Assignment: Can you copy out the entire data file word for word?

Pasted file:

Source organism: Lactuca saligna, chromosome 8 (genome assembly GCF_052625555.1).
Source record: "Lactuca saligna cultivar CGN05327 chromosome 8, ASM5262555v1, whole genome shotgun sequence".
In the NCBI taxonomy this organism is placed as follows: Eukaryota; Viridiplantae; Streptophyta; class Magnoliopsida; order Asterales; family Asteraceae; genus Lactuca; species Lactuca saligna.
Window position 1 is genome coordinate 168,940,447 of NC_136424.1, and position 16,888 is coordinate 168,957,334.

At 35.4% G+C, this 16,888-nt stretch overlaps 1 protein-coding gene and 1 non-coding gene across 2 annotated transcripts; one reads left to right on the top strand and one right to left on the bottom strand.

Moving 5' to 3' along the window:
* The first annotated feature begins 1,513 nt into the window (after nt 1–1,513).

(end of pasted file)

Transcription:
Source organism: Lactuca saligna, chromosome 8 (genome assembly GCF_052625555.1).
Source record: "Lactuca saligna cultivar CGN05327 chromosome 8, ASM5262555v1, whole genome shotgun sequence".
In the NCBI taxonomy this organism is placed as follows: Eukaryota; Viridiplantae; Streptophyta; class Magnoliopsida; order Asterales; family Asteraceae; genus Lactuca; species Lactuca saligna.
Window position 1 is genome coordinate 168,940,447 of NC_136424.1, and position 16,888 is coordinate 168,957,334.

At 35.4% G+C, this 16,888-nt stretch overlaps 1 protein-coding gene and 1 non-coding gene across 2 annotated transcripts; one reads left to right on the top strand and one right to left on the bottom strand.

Moving 5' to 3' along the window:
* The first annotated feature begins 1,513 nt into the window (after nt 1–1,513).